A lot or a little?
The parents' guide to what's in this movie.
What parents need to know
Parents need to know that Orbiter 9 is a 2017 sci-fi movie in which a young woman learns the truth about her lifetime of isolation in a space pod. It's a Spanish movie with English subtitles. The movie's slow build, along with its cerebral storyline and themes exploring love, cloning, eminent environmental collapse, and the need for ethics in science versus the need to quickly find ways to save the lives of billions of people, makes this best for teens and adults, especially those who are fans of shows like The Twilight Zone and Black Mirror. There's some violence, including a character dying by a gunshot to the head. Profanity includes "f--k," and there's one sex scene (no nudity).
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What's the story?
In ORBITER 9, Helena has spent her entire life living in a space pod en route to a distant planet to rendezvous with colonists who have escaped from Earth's environmental near-destruction. Her parents left her in the pod when they realized there wouldn't be enough oxygen for the three of them to successfully complete the journey. Now a young woman, she'll have the opportunity to meet her first fellow human due to the pod being in need of repairs. Alex, the repair technician, arrives at the pod and, unsurprisingly, Helena is eager to meet and talk with him, but a deeper bond begins to develop almost immediately, despite Alex's initial professional demeanor. This is when Helena's conception of her reality is completely transformed: Alex reveals that he's actually an engineer deeply involved with the real mission and purpose behind Helena's supposed outer space journey. As the two quickly fall in love, Alex must rescue Helena from the scientists who are using her as a guinea pig in their efforts to find ways to save the human race.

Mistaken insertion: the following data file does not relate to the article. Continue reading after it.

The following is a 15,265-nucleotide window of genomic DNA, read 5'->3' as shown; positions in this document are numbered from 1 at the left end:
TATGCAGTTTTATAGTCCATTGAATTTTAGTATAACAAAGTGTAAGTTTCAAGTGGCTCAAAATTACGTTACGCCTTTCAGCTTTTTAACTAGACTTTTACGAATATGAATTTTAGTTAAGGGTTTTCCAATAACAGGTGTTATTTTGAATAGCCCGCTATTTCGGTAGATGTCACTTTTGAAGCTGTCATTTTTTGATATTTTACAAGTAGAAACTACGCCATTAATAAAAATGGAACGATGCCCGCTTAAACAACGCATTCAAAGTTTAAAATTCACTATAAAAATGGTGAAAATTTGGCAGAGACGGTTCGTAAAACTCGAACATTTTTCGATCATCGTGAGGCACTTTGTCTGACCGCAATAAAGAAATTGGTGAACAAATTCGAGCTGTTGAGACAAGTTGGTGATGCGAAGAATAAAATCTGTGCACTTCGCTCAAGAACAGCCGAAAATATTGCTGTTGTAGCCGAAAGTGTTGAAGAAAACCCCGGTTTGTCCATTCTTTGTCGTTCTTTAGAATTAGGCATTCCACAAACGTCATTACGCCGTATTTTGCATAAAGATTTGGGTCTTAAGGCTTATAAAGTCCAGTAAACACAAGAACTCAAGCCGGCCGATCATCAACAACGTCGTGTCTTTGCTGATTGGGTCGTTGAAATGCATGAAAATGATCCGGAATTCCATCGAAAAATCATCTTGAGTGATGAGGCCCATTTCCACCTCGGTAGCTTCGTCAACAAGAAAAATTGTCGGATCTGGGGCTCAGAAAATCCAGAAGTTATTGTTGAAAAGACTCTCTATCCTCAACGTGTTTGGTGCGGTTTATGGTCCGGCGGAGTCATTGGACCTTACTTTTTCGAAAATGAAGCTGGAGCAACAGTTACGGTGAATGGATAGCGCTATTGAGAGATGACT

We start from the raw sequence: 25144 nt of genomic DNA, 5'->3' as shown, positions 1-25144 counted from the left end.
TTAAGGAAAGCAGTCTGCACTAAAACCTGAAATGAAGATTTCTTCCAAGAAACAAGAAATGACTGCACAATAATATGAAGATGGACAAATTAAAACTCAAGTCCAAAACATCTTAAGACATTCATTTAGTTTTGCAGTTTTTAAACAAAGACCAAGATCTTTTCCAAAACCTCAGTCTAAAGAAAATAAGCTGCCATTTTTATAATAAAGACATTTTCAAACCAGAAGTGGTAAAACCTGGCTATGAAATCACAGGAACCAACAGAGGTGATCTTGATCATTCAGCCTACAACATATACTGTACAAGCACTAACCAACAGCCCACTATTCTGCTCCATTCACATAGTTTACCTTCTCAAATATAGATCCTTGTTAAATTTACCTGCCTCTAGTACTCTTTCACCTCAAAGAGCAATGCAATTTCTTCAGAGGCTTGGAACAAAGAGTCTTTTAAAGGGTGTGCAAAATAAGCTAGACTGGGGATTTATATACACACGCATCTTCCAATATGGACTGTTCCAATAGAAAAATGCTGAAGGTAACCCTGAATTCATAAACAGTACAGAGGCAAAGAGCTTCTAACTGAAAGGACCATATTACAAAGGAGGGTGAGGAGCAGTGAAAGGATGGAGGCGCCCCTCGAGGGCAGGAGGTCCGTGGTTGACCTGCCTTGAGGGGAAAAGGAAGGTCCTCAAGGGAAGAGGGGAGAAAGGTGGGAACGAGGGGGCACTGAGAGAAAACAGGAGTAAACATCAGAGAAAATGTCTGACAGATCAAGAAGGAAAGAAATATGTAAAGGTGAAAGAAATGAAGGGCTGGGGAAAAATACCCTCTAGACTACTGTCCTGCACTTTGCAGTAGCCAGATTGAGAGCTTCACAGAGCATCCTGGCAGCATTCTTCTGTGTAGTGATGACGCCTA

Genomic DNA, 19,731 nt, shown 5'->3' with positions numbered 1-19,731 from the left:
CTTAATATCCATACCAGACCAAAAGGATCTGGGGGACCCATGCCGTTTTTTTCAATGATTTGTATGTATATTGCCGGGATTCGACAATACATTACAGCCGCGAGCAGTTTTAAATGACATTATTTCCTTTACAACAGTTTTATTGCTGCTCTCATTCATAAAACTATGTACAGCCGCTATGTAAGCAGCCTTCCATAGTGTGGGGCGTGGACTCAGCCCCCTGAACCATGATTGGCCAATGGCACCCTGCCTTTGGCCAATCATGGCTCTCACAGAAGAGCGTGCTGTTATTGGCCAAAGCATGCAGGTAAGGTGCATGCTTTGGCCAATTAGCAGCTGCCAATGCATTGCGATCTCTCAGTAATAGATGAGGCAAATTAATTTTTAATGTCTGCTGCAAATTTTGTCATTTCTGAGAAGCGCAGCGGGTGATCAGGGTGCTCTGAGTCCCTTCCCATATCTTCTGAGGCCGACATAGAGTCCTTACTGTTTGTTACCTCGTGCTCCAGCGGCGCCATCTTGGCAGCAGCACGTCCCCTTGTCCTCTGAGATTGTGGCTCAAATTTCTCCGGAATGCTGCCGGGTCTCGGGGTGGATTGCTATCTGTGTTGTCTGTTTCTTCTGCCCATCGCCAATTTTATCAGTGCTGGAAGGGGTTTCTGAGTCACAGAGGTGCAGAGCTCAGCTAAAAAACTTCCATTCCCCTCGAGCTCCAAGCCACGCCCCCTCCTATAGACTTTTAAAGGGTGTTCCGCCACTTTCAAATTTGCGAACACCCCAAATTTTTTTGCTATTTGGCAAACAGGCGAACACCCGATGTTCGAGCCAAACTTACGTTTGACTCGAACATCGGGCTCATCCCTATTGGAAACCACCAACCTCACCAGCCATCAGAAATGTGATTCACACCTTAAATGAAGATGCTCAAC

Is it any good?
In terms of deeper messages and pacing, this is more 2001: A Space Odyssey than Star Wars. The story is a slow build with interesting plot twists, and by the time the action reaches a fever pitch, there's a strong sense of what's at stake for each character to match the themes the movie goes to great lengths to communicate. It's a movie very similar in style and aesthetic to other sci-fi movies in which characters work and live in near-isolation with only robot voices for camaraderie and light space cardio for exercise; muted colors, introspection, and nothing but low spaceship rumbles to break up the silence.
And yet, the movie feels a little too deliberate in its pacing. Scenes at times feel stretched out as if to say, "Do you see what's happening now? Do you understand what it all means?" While an earnest effort with some incredible acting, Orbiter 9 is unable to escape the gravitational pull of the influences it so clearly wears on its space suit: 2001, Blade Runner, Solaris, for instance. Not that it's derivative of these movies, but there just isn't enough there to emerge as something that feels like the next step from these influences, capable of standing on its own.
Talk to your kids about ...
Families can talk about sci-fi movies. How does Orbiter 9 compare to other movies in the genre?
What are some of the themes that this movie explores?
What are some other examples of sci-fi movies, TV shows, and books that use the genre to explore deeper themes that are relevant to contemporary concerns?
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